Well it looks like fashion is reshuffling itself again. Hannah MacGibbon is out at Chloe and Clare Waight Keller from Pringle is in. I like the work Keller did at Pringle, but I love MacGibbon at Chloe more. I wonder how this is going to turn out. I also wonder if MacGibbon knew she was next on the fashion chopping block. I wonder where she will go next. How do you feel about this change?
Photo from here.
Yes it is totally true! Alexa Chung is going to have a show on PBS with Style.com’s special projects editor, Maya Singer. By the time her MTV show finally grew on, it was canceled. I actually think her PBS show will do well though. Why? While I realize that PBS has a different audience, I think that station’s audience will appreciate the nature of her show “Thrift America”.
Chung and Singer are going to go around the country thrift shopping and looking for unique vintage pieces. If the other women who frequent that channel won’t watch, no worries. I’m sure the hipsters that follow Alexa Chung’s every move will watch a style show on PBS for the kitsch factor alone.
This is what the New York Times has to say about the new show:
Think of it as “Antiques Roadshow” meets the foodie romp “Anthony Bourdain: No Reservations.” Ms. Singer said viewers hoping to replicate Ms. Chung’s high-low style will see firsthand, “What does Alexa Chung pull out of the crap bin at the yard sale?”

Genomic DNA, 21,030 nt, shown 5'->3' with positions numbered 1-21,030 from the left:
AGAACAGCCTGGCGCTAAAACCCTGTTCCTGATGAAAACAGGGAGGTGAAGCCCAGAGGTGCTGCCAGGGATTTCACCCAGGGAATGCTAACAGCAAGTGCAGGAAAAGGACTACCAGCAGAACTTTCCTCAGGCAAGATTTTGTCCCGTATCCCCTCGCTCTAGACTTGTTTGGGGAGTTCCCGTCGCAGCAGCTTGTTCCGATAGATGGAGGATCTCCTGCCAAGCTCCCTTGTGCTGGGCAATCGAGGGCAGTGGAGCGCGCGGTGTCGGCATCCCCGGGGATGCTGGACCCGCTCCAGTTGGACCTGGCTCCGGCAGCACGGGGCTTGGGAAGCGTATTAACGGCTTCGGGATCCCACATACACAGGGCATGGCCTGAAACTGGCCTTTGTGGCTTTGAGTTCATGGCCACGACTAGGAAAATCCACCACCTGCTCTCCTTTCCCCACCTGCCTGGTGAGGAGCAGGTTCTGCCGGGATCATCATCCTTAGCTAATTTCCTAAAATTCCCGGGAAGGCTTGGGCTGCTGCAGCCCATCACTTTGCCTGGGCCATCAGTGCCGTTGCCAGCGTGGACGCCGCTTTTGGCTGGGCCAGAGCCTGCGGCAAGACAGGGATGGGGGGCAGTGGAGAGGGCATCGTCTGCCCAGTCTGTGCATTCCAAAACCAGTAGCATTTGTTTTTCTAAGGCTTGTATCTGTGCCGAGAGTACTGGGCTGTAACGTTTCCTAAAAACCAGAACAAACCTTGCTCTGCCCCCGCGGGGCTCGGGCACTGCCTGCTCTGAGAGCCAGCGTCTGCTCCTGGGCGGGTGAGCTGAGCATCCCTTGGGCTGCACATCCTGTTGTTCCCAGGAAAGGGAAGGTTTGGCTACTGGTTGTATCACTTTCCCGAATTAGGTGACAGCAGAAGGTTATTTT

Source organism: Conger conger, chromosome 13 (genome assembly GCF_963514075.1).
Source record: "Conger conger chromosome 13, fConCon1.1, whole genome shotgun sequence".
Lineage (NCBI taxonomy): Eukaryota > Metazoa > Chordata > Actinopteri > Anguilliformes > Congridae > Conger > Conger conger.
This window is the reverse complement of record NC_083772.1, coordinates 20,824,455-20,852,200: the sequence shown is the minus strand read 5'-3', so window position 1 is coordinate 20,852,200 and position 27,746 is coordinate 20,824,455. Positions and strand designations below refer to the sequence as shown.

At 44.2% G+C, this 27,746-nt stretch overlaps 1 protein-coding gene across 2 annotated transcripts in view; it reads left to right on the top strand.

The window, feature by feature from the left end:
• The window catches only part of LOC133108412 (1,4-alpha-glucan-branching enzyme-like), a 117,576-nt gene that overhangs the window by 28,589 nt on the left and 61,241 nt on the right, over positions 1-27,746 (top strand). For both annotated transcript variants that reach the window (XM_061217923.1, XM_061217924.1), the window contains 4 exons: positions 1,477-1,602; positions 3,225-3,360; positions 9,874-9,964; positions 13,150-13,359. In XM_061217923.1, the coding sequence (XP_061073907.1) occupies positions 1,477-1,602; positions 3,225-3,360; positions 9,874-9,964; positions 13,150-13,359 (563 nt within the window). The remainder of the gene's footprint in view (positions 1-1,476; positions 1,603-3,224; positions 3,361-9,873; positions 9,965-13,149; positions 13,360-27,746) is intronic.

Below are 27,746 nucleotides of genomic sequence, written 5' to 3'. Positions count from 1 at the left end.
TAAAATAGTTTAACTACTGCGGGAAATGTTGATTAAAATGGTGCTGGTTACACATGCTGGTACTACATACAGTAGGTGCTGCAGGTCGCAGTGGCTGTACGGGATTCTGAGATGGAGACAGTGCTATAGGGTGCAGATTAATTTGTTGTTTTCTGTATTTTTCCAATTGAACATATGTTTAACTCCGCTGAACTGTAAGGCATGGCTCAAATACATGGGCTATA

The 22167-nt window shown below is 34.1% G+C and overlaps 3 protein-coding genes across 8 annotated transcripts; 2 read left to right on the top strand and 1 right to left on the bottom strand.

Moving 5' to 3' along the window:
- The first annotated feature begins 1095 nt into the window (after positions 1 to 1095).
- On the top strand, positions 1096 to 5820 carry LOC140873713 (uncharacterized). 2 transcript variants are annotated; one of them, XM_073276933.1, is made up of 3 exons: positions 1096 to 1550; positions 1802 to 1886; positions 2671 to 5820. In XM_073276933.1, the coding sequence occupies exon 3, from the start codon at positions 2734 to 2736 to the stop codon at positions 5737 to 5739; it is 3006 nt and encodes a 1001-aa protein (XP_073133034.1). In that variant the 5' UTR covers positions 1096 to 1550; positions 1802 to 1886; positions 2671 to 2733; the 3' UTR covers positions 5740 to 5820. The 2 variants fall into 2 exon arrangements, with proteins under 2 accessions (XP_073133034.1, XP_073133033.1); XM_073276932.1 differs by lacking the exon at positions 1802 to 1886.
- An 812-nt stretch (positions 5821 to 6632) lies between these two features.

Finally Macy’s is taking a stab at fast fashion. It has worked for Target, H & M, and countless other brands in the past decade. I think it is about time, and I can’t wait. Just like Target, Macy’s will have a series of designer lines. When one designer is done, the new one will begin selling their wares. Kinder Aggugini, big in London but not here…yet, will be the first designer. I can’t wait to see what he will bring to Macy’s. This is all very exciting!
From The New York Times:
The collection for Macy’s, which will be sold at about 250 locations, will cost $50 to $300 and is targeted toward younger customers who shop in its Impulse departments. “This customer loves to shop,” said Jeff Gennette, the chief merchandising officer of Macy’s. “She wants to be in our store all the time, and we’d better be interesting.”